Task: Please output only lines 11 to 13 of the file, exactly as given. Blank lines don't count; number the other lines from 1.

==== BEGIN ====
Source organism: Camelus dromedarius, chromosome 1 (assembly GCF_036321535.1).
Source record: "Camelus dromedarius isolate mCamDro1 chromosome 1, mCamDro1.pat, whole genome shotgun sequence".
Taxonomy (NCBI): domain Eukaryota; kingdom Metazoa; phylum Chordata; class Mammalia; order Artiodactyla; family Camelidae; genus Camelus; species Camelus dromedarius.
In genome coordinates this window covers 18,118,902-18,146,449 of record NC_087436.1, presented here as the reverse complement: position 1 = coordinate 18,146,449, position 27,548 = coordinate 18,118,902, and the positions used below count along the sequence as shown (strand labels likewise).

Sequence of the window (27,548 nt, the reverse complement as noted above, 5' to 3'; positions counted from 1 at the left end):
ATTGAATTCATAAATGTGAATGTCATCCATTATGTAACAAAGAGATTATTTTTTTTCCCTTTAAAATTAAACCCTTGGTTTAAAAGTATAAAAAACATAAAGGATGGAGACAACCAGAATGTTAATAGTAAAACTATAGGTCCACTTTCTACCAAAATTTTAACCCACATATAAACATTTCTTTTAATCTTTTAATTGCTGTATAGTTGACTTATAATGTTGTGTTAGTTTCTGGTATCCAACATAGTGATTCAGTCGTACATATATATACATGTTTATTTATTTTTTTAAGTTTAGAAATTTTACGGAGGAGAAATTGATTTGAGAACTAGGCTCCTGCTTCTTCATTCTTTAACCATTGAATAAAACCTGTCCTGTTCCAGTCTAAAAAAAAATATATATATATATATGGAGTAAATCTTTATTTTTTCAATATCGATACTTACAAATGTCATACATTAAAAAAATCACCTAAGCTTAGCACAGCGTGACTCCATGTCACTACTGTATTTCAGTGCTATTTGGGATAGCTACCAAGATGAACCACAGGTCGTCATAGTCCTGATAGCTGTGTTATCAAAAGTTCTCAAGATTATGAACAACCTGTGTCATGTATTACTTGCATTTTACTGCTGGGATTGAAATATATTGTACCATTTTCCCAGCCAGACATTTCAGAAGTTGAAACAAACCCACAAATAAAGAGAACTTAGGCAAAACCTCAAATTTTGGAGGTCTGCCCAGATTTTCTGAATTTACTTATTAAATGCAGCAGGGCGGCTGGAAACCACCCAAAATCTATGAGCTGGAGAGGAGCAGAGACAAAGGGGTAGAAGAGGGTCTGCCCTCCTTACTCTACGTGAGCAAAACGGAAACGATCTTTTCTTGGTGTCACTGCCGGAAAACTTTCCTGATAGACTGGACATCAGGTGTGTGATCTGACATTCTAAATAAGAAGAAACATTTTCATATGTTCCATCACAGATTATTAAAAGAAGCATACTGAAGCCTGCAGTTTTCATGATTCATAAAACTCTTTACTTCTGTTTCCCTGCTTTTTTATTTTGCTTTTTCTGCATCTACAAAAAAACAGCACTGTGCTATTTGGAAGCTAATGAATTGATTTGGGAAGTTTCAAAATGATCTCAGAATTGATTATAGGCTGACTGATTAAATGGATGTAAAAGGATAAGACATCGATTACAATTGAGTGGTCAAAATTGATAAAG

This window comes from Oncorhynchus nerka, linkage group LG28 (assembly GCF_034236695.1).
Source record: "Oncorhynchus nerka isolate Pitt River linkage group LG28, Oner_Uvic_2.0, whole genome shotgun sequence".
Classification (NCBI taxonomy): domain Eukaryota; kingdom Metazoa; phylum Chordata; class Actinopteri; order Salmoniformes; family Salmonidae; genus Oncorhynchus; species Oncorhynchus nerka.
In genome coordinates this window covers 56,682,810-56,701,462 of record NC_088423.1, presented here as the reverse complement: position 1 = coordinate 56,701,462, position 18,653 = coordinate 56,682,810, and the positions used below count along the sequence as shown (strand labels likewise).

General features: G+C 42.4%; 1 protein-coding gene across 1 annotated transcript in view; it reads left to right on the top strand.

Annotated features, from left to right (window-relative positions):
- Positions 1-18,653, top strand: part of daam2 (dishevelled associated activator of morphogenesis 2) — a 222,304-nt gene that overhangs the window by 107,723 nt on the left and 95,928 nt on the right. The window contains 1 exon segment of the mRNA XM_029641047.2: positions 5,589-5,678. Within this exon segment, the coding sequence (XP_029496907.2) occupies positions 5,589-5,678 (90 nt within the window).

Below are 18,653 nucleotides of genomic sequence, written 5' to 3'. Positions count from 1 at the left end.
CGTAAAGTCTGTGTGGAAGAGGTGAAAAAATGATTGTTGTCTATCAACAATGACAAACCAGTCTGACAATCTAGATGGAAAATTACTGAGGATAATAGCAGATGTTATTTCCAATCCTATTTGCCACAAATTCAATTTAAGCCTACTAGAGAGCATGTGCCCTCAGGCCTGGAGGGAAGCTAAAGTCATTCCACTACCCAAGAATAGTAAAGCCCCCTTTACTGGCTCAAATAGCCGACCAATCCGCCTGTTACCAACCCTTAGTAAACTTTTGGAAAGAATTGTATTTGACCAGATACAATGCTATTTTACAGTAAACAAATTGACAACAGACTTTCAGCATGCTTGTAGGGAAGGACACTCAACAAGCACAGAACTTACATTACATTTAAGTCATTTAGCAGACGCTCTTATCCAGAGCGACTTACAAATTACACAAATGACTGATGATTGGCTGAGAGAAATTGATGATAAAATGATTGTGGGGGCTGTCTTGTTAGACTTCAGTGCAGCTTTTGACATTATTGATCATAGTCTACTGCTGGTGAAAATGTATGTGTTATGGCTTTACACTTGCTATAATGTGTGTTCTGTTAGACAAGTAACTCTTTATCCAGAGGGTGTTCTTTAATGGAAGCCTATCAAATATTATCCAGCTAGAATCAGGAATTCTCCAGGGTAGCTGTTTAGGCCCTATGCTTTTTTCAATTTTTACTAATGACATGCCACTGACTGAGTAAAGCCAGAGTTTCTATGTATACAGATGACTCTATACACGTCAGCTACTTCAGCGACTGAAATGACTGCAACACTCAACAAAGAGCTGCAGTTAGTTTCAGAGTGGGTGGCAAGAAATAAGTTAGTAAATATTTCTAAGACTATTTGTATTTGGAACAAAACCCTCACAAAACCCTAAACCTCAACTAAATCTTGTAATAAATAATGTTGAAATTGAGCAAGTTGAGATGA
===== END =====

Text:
General features: G+C 42.4%; 1 protein-coding gene across 1 annotated transcript in view; it reads left to right on the top strand.

Annotated features, from left to right (window-relative positions):
- Positions 1-18,653, top strand: part of daam2 (dishevelled associated activator of morphogenesis 2) — a 222,304-nt gene that overhangs the window by 107,723 nt on the left and 95,928 nt on the right. The window contains 1 exon segment of the mRNA XM_029641047.2: positions 5,589-5,678. Within this exon segment, the coding sequence (XP_029496907.2) occupies positions 5,589-5,678 (90 nt within the window).